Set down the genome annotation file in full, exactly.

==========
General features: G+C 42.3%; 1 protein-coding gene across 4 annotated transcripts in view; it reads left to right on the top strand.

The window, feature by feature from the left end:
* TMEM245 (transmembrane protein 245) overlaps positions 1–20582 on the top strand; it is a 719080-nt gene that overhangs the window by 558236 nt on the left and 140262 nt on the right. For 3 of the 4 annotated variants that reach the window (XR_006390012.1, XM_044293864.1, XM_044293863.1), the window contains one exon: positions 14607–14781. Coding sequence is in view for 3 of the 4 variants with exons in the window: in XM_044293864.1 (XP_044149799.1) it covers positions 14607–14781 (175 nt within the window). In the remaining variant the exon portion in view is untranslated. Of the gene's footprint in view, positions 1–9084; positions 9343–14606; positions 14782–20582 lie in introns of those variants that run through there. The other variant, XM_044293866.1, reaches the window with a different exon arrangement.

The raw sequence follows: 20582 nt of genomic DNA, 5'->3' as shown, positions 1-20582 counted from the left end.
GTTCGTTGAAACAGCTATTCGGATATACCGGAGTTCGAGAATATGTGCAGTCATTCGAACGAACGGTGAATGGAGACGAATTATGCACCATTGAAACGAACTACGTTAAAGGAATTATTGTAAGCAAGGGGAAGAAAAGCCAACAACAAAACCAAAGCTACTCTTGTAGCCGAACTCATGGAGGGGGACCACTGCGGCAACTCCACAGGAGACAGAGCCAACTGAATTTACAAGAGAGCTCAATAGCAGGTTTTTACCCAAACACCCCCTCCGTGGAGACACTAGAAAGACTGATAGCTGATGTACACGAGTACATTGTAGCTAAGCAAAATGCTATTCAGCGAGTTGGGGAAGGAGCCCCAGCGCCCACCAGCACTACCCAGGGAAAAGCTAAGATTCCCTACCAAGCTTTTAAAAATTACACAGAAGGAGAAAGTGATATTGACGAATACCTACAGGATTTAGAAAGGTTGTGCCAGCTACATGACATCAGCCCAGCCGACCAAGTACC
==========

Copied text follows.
General features: G+C 42.3%; 1 protein-coding gene across 4 annotated transcripts in view; it reads left to right on the top strand.

The window, feature by feature from the left end:
* TMEM245 (transmembrane protein 245) overlaps positions 1–20582 on the top strand; it is a 719080-nt gene that overhangs the window by 558236 nt on the left and 140262 nt on the right. For 3 of the 4 annotated variants that reach the window (XR_006390012.1, XM_044293864.1, XM_044293863.1), the window contains one exon: positions 14607–14781. Coding sequence is in view for 3 of the 4 variants with exons in the window: in XM_044293864.1 (XP_044149799.1) it covers positions 14607–14781 (175 nt within the window). In the remaining variant the exon portion in view is untranslated. Of the gene's footprint in view, positions 1–9084; positions 9343–14606; positions 14782–20582 lie in introns of those variants that run through there. The other variant, XM_044293866.1, reaches the window with a different exon arrangement.

The raw sequence follows: 20582 nt of genomic DNA, 5'->3' as shown, positions 1-20582 counted from the left end.
GTTCGTTGAAACAGCTATTCGGATATACCGGAGTTCGAGAATATGTGCAGTCATTCGAACGAACGGTGAATGGAGACGAATTATGCACCATTGAAACGAACTACGTTAAAGGAATTATTGTAAGCAAGGGGAAGAAAAGCCAACAACAAAACCAAAGCTACTCTTGTAGCCGAACTCATGGAGGGGGACCACTGCGGCAACTCCACAGGAGACAGAGCCAACTGAATTTACAAGAGAGCTCAATAGCAGGTTTTTACCCAAACACCCCCTCCGTGGAGACACTAGAAAGACTGATAGCTGATGTACACGAGTACATTGTAGCTAAGCAAAATGCTATTCAGCGAGTTGGGGAAGGAGCCCCAGCGCCCACCAGCACTACCCAGGGAAAAGCTAAGATTCCCTACCAAGCTTTTAAAAATTACACAGAAGGAGAAAGTGATATTGACGAATACCTACAGGATTTAGAAAGGTTGTGCCAGCTACATGACATCAGCCCAGCCGACCAAGTACC